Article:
On Tuesday, June 13, the annual eradication efforts began for invasive water chestnuts (trapa natans) in the tributaries of the Sassafras River. The European water chestnuts (not the delightfully crunchy kind we find in Chinese food) first appeared in the Sassafras River in 1964. Various eradication efforts have occurred since then, and in 1999, approximately 400,000 pounds of plants were mechanically and hand-harvested from the Sassafras and the Byrd River across the Chesapeake Bay.
Water chestnuts are a particular problem because the seed pods of the exotic plants can live up to 12 years in the mud before sprouting. When sprouting occurs, a thin stem emerges from the creek bed and quickly finds its way to the surface, where two things happen: leaves form as tiny rosettes, and football-shaped spongy growths form along the branches - which serve to float the entire plant.
As the plant continues to grow on the surface of the water, the rosettes enlarge and mesh together which creates mats of vegetation. The thick mats greatly impede boaters, fisherman, water skiers and swimmers, and these limitations on water use can negatively impact real estate values.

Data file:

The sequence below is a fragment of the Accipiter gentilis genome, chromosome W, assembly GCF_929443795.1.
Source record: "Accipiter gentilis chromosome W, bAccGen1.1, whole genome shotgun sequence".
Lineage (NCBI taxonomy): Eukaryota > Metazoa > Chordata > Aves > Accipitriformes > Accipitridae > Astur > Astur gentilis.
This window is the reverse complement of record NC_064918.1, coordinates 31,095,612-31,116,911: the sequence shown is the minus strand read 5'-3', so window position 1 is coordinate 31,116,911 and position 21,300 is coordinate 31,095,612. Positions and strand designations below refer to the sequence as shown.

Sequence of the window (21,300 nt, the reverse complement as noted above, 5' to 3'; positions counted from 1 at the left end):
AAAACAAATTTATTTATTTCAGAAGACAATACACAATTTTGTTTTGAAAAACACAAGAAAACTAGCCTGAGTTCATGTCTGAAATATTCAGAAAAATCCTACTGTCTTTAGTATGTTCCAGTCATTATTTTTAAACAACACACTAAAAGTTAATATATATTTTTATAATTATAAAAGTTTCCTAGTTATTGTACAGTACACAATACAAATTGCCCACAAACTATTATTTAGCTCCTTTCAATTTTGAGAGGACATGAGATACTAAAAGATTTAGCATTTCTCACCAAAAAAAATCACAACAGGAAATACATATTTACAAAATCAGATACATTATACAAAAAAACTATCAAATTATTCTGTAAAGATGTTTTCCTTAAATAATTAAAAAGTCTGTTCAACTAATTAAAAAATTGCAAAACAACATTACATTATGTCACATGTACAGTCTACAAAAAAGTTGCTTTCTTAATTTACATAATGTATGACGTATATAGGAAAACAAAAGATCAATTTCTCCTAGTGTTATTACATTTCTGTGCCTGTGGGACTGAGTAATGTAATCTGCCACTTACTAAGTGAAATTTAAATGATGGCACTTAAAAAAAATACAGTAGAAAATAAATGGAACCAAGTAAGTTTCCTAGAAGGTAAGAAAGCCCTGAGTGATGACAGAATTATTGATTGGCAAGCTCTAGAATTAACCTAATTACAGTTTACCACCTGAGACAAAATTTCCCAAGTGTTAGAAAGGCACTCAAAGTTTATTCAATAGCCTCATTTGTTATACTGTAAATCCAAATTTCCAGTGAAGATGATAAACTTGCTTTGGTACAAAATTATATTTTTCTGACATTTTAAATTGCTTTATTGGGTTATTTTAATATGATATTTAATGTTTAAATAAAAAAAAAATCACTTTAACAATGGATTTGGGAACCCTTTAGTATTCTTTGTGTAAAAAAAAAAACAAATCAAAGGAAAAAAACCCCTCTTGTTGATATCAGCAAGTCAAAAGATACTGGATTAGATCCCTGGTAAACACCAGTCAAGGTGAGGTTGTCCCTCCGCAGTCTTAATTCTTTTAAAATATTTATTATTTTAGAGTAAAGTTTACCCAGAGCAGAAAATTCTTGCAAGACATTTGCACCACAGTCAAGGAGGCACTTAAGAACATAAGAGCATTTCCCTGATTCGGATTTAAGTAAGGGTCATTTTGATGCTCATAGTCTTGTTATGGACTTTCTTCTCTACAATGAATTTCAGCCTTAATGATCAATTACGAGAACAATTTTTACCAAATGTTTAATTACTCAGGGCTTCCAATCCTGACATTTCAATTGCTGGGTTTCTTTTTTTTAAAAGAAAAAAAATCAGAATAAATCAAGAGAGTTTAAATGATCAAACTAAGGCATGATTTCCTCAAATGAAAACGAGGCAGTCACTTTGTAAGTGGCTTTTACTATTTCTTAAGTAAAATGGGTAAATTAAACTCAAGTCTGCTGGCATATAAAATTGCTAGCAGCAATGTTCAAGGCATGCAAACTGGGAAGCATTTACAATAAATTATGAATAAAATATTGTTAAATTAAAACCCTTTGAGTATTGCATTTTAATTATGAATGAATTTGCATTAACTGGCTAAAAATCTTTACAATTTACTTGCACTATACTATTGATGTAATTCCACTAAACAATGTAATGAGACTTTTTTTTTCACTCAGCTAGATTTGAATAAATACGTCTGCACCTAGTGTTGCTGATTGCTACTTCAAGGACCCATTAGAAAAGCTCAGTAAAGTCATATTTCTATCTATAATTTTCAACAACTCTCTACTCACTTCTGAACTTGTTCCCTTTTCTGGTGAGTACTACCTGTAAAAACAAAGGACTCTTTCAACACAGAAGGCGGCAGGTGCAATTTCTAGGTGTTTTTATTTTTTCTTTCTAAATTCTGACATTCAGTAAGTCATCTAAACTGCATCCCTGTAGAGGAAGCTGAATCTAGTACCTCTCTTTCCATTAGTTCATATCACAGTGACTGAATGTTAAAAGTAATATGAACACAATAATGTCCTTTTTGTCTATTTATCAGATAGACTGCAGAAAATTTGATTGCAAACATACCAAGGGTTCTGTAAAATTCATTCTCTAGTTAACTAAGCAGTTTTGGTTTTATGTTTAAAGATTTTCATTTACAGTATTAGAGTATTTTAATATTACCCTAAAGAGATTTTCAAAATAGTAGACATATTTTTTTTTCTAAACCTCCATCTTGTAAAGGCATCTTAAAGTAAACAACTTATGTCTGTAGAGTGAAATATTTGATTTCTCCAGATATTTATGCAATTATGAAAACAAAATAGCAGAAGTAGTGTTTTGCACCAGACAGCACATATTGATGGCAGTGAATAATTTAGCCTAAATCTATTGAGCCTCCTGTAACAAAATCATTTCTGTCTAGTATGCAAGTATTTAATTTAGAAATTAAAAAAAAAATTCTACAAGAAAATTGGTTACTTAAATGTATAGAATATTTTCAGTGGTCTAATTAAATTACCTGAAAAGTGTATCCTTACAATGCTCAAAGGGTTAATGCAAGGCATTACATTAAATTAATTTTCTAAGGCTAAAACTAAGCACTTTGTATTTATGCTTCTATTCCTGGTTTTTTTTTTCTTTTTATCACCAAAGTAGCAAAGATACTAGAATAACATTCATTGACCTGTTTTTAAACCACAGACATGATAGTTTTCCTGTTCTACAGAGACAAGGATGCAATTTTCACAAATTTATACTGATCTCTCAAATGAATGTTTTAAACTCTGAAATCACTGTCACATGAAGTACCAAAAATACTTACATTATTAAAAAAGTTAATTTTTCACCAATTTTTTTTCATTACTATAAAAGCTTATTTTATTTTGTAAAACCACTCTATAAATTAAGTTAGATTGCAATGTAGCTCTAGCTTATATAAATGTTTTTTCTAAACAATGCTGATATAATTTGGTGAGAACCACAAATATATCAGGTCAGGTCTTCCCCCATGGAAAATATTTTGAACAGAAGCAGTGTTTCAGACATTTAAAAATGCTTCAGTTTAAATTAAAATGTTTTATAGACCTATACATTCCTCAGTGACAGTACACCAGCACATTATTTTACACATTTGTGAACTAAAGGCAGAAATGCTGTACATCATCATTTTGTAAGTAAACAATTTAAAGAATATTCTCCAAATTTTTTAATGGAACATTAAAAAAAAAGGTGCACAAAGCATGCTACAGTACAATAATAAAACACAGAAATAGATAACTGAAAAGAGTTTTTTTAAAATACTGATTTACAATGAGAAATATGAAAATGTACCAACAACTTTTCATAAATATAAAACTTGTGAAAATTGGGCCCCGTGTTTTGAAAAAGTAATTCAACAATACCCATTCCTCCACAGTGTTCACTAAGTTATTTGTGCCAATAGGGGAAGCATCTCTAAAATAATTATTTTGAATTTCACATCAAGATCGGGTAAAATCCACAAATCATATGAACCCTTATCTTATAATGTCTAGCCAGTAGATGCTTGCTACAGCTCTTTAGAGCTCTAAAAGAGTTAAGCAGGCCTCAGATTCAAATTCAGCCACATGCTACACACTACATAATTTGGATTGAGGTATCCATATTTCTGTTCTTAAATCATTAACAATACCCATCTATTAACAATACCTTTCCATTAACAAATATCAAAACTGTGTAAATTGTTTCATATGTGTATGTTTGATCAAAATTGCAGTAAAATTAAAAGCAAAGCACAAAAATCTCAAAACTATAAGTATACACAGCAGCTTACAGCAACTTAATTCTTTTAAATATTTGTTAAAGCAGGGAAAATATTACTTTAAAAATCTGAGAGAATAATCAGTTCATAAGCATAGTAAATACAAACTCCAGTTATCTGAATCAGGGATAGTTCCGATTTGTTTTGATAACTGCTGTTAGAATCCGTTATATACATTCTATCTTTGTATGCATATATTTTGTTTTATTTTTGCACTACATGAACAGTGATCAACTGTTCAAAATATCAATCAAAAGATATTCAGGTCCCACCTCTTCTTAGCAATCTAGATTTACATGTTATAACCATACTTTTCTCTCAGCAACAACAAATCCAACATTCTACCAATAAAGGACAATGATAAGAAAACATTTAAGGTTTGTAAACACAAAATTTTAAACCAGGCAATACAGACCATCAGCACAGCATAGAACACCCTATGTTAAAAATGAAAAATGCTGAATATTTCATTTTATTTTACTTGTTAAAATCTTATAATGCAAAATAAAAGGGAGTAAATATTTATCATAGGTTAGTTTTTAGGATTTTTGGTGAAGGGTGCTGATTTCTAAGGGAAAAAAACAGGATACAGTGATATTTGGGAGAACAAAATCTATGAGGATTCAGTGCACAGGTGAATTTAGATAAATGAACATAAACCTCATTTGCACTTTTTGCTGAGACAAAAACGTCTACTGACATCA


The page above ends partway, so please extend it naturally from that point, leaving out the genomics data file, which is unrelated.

As sunlight is blocked, the habitat is destroyed for beneficial native grasses. Underwater vegetation is critically important to the health of the river because they stabilize the sediment runoff from erosion, provide habitat protection for small fish and crabs, provide food for river critters and migratory waterfowl, and refresh the water with oxygen.
When the plants die in the fall, T. natans can deplete the dissolved oxygen in the water, and the resulting low oxygen condition (anoxia) can lead to fish kills and harm other aquatic organisms.
Each June and July, the Sassafras River Association joins with the Maryland Department of Natural Resources to bring staff and volunteers to remove as many plants as possible from the creeks around the Sassafras. The plants grow in shallow water, so we use kayaks, canoes, and jon boats to reach the chestnuts.
If you are interested in volunteering, please call our RIVERKEEPER™ Emmett Duke, at 410-275-1400.
Find more information about water chestnuts here.